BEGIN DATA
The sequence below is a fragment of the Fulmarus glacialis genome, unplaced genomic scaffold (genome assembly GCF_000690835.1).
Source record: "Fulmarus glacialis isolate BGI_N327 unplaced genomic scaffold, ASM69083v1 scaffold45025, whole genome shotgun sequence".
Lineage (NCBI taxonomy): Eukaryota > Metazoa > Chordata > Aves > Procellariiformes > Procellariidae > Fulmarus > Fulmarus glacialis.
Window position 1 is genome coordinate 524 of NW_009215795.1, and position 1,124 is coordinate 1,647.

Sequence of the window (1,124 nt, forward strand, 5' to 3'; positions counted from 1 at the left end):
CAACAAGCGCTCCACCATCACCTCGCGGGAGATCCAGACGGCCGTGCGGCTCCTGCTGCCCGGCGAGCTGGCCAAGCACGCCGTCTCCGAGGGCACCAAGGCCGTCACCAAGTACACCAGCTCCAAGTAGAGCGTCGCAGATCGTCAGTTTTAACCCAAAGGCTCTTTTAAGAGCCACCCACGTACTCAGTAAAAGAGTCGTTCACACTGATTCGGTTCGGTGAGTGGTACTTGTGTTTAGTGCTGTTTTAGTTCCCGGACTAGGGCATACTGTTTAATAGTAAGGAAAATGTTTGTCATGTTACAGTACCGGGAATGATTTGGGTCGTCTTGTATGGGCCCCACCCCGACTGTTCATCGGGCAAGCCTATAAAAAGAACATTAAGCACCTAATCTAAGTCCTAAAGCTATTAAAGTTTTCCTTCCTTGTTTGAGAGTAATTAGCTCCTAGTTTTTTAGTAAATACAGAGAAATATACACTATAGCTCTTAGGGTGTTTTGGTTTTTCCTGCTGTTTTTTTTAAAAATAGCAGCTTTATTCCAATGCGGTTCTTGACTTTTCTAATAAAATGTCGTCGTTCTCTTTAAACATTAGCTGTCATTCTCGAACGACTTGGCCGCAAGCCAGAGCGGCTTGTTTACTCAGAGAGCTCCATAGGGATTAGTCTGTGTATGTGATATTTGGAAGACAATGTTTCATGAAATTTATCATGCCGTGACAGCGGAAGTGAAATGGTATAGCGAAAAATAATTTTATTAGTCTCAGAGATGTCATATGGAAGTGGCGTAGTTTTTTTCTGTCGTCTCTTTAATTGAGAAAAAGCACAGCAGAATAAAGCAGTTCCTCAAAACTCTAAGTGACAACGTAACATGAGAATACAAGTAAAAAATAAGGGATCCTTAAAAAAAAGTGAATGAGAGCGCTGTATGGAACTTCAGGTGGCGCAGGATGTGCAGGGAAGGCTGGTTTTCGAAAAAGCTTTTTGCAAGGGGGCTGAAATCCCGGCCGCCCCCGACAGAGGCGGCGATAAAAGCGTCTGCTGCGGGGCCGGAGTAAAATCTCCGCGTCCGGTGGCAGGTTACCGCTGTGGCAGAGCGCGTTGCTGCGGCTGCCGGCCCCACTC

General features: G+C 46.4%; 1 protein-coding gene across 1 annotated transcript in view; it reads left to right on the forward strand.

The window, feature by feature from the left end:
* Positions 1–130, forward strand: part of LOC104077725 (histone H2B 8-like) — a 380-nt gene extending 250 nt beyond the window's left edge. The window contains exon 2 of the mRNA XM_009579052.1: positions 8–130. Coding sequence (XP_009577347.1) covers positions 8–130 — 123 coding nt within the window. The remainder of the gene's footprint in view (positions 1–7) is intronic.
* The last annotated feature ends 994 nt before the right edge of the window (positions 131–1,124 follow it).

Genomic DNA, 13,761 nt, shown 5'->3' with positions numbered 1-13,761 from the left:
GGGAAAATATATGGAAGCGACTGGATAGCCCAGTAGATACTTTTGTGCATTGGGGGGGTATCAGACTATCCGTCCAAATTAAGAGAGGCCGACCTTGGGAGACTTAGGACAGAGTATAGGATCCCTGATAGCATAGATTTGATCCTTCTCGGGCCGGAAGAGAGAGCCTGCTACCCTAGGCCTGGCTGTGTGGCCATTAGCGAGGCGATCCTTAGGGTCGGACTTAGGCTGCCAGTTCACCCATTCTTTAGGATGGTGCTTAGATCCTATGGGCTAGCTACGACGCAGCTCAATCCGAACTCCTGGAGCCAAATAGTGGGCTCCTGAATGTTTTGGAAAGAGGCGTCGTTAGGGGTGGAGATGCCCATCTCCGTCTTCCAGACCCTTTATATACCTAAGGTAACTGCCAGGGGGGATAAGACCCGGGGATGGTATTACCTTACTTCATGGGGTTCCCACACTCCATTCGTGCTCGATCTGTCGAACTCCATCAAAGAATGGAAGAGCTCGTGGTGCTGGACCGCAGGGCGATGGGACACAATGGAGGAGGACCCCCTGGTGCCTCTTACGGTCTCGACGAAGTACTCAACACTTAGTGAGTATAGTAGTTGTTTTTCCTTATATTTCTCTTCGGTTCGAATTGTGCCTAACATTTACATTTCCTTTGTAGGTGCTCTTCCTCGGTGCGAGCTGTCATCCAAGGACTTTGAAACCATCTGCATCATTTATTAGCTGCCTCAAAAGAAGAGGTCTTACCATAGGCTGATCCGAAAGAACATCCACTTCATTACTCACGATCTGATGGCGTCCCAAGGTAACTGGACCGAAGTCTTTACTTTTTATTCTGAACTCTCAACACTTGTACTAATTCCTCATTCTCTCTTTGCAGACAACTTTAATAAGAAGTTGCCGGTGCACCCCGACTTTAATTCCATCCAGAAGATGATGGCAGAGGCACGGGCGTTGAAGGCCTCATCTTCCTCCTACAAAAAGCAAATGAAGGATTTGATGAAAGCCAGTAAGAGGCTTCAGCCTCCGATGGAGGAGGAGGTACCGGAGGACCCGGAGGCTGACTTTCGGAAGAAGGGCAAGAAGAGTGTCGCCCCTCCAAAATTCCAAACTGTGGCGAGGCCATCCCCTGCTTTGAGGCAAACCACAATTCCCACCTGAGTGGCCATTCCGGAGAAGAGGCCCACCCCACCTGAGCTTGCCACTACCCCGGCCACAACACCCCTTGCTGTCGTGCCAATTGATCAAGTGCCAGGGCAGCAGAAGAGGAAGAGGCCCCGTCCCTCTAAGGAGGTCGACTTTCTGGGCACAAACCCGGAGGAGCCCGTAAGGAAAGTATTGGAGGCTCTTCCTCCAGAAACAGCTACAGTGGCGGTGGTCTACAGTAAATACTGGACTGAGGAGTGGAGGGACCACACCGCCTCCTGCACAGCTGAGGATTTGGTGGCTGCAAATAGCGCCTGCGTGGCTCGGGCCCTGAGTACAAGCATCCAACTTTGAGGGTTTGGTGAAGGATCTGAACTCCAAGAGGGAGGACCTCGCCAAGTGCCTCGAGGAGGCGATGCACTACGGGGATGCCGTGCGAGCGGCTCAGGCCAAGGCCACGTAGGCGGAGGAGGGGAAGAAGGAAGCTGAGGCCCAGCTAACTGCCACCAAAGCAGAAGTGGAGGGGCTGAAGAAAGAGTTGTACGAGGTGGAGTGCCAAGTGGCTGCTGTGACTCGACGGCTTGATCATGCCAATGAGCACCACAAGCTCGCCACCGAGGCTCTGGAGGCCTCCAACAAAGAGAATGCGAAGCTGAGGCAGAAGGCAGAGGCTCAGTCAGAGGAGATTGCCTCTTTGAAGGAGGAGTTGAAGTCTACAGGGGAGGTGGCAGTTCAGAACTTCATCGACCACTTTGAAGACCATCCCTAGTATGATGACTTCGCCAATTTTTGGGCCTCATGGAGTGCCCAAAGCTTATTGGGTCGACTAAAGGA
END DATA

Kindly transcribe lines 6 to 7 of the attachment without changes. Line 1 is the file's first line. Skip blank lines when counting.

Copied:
CAACAAGCGCTCCACCATCACCTCGCGGGAGATCCAGACGGCCGTGCGGCTCCTGCTGCCCGGCGAGCTGGCCAAGCACGCCGTCTCCGAGGGCACCAAGGCCGTCACCAAGTACACCAGCTCCAAGTAGAGCGTCGCAGATCGTCAGTTTTAACCCAAAGGCTCTTTTAAGAGCCACCCACGTACTCAGTAAAAGAGTCGTTCACACTGATTCGGTTCGGTGAGTGGTACTTGTGTTTAGTGCTGTTTTAGTTCCCGGACTAGGGCATACTGTTTAATAGTAAGGAAAATGTTTGTCATGTTACAGTACCGGGAATGATTTGGGTCGTCTTGTATGGGCCCCACCCCGACTGTTCATCGGGCAAGCCTATAAAAAGAACATTAAGCACCTAATCTAAGTCCTAAAGCTATTAAAGTTTTCCTTCCTTGTTTGAGAGTAATTAGCTCCTAGTTTTTTAGTAAATACAGAGAAATATACACTATAGCTCTTAGGGTGTTTTGGTTTTTCCTGCTGTTTTTTTTAAAAATAGCAGCTTTATTCCAATGCGGTTCTTGACTTTTCTAATAAAATGTCGTCGTTCTCTTTAAACATTAGCTGTCATTCTCGAACGACTTGGCCGCAAGCCAGAGCGGCTTGTTTACTCAGAGAGCTCCATAGGGATTAGTCTGTGTATGTGATATTTGGAAGACAATGTTTCATGAAATTTATCATGCCGTGACAGCGGAAGTGAAATGGTATAGCGAAAAATAATTTTATTAGTCTCAGAGATGTCATATGGAAGTGGCGTAGTTTTTTTCTGTCGTCTCTTTAATTGAGAAAAAGCACAGCAGAATAAAGCAGTTCCTCAAAACTCTAAGTGACAACGTAACATGAGAATACAAGTAAAAAATAAGGGATCCTTAAAAAAAAGTGAATGAGAGCGCTGTATGGAACTTCAGGTGGCGCAGGATGTGCAGGGAAGGCTGGTTTTCGAAAAAGCTTTTTGCAAGGGGGCTGAAATCCCGGCCGCCCCCGACAGAGGCGGCGATAAAAGCGTCTGCTGCGGGGCCGGAGTAAAATCTCCGCGTCCGGTGGCAGGTTACCGCTGTGGCAGAGCGCGTTGCTGCGGCTGCCGGCCCCACTC

General features: G+C 46.4%; 1 protein-coding gene across 1 annotated transcript in view; it reads left to right on the forward strand.